Genetics and Teen Depression

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Why should parents discuss genetics with their teenager?

Genetics and Teen Depression

During the teenage years, it is known many teens go through changes due to their hormones. Sometimes depression is not figured out right away by the family members. If depression runs in your family history, making your teenager aware of the sickness is suggested.

Discussing the symptoms, causes, and effects from depression allows the teen to realize if the symptoms do occur it is safe to speak with you about what they are feeling. Parents who explain to their teenagers about their genetics and family history of mental illness are understanding and open to discussing depression. Just like a physical sickness like Cancer which is passed through genetics, depression needs to be treated the same way.

By parents being open and explaining to your teenagers about depression, the more your teenagers will feel comfortable to come speak with you if they begin to find these feelings taking over their thoughts.

   

Comments

10/2/2006 2:26:55 PM
Christyn said:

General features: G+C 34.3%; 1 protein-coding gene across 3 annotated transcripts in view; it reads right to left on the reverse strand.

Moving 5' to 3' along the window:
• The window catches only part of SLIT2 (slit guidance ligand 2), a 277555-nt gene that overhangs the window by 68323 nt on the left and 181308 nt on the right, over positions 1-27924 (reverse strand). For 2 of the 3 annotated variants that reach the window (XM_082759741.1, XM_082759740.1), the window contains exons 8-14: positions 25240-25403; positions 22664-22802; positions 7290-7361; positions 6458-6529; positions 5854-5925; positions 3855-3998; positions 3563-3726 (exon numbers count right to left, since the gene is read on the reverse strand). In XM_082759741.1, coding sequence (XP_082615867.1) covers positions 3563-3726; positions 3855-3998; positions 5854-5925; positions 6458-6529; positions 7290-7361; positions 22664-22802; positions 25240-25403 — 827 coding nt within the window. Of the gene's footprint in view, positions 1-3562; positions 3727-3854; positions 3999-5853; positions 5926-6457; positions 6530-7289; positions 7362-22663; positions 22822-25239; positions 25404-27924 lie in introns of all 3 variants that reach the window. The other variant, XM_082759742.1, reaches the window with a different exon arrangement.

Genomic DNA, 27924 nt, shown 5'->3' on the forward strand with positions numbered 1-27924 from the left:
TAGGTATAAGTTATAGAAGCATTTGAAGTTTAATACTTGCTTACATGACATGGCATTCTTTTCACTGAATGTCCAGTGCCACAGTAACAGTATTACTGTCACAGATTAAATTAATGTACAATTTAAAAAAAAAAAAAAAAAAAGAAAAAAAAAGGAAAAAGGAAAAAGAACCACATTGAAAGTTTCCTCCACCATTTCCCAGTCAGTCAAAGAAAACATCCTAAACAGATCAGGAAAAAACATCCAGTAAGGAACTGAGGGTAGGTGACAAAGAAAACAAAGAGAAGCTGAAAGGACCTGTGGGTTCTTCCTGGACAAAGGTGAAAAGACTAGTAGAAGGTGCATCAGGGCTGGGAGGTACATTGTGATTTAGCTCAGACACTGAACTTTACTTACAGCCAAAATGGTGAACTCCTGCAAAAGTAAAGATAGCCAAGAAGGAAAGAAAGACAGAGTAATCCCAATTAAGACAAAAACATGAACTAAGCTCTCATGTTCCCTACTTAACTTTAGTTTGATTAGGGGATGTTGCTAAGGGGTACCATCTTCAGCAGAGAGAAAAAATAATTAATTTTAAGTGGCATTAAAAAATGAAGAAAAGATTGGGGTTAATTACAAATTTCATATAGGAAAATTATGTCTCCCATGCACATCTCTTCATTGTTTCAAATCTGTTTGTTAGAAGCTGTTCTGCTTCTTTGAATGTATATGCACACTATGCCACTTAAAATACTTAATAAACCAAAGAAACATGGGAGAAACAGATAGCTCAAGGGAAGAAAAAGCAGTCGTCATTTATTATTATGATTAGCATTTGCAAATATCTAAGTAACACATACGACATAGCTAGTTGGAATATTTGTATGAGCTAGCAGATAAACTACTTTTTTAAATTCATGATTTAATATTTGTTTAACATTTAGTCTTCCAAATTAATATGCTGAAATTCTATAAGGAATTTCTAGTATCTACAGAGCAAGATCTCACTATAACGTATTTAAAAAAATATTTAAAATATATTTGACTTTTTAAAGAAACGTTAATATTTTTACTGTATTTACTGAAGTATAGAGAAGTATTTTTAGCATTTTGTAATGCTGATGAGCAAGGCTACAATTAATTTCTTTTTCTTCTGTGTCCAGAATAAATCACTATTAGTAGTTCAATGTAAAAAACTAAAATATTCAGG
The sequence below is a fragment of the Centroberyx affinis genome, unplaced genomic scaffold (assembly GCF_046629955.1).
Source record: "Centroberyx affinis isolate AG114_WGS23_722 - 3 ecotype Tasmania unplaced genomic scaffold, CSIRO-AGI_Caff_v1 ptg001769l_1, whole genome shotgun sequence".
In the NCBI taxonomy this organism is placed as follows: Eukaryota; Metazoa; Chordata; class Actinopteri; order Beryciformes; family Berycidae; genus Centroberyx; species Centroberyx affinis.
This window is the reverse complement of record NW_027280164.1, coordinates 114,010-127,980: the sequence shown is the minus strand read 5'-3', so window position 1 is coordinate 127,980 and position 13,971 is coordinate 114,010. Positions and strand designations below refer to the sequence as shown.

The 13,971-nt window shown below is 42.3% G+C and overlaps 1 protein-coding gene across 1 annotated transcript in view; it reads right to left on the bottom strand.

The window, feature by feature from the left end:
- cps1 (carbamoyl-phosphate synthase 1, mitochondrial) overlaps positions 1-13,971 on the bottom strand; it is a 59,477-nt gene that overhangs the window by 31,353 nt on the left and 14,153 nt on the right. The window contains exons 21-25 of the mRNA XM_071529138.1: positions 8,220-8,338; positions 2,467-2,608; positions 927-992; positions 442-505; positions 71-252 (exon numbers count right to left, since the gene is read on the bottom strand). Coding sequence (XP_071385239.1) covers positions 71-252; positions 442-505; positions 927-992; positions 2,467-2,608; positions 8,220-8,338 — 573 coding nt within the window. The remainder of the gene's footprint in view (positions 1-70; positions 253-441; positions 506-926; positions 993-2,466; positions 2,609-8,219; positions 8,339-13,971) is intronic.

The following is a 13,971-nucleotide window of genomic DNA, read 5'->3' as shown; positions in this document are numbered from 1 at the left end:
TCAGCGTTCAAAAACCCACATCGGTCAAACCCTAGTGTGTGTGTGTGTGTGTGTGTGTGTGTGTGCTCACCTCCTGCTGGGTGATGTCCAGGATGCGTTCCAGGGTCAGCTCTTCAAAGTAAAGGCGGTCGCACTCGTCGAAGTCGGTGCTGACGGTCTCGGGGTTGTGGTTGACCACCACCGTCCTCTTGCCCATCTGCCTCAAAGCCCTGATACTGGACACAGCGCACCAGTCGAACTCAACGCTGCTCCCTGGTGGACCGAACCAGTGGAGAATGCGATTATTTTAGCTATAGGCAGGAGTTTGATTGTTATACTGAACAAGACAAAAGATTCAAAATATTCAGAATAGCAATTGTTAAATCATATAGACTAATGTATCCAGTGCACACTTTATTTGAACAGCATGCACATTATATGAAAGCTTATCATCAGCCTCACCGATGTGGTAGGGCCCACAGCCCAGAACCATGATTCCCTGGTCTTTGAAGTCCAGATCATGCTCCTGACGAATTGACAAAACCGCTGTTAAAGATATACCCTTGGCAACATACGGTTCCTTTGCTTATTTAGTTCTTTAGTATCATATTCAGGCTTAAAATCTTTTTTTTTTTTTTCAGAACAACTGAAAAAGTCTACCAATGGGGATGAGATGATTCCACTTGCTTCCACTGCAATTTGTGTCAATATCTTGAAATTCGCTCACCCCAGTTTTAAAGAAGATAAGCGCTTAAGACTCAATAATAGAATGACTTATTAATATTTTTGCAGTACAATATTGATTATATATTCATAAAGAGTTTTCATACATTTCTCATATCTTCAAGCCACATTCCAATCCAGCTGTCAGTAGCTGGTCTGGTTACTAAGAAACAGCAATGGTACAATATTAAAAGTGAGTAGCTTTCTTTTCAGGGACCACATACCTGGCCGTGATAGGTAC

These tips may seem simple, but are often overlooked. The hardest thing about depression can often be admitting it to others. When you feel like no one understands how hopeless you feel it is hard to reach out for help. At age 16 I was so depressed that I would cry myself to sleep every night. Deep down I knew that my life was not so bad, but I felt so sad all of the time. I didn't want to be around friends. I couldn't concentrate on school. Depression was taking over my life. It was hard for me to hide my depression, but I also felt so ashamed of it. One night, I got so tired of dealing with the constant sadness, I considered taking my own life. At that moment I knew that my mind was not healthy and I had to face my illness and get help. I told my mom that night that I had been feeling depressed for a long time and I needed help. Through this situation she told me that her mother, her sister, my father's mother, and herself had all dealt with depression and that I was not alone. It was a little comforting to know that it wasn't just me, but I wish that she would have told me that sooner. Knowing my family's history, I may not have been so scared to admit my illness, and been able to deal with it sooner. Now I am 24. I still deal with depression, but it has never been as bad as it was before I decided to fight it. My best advice is to never be ashamed of who you are or how you feel. And don't be afraid or even to proud to get help...no one is meant to live that way.




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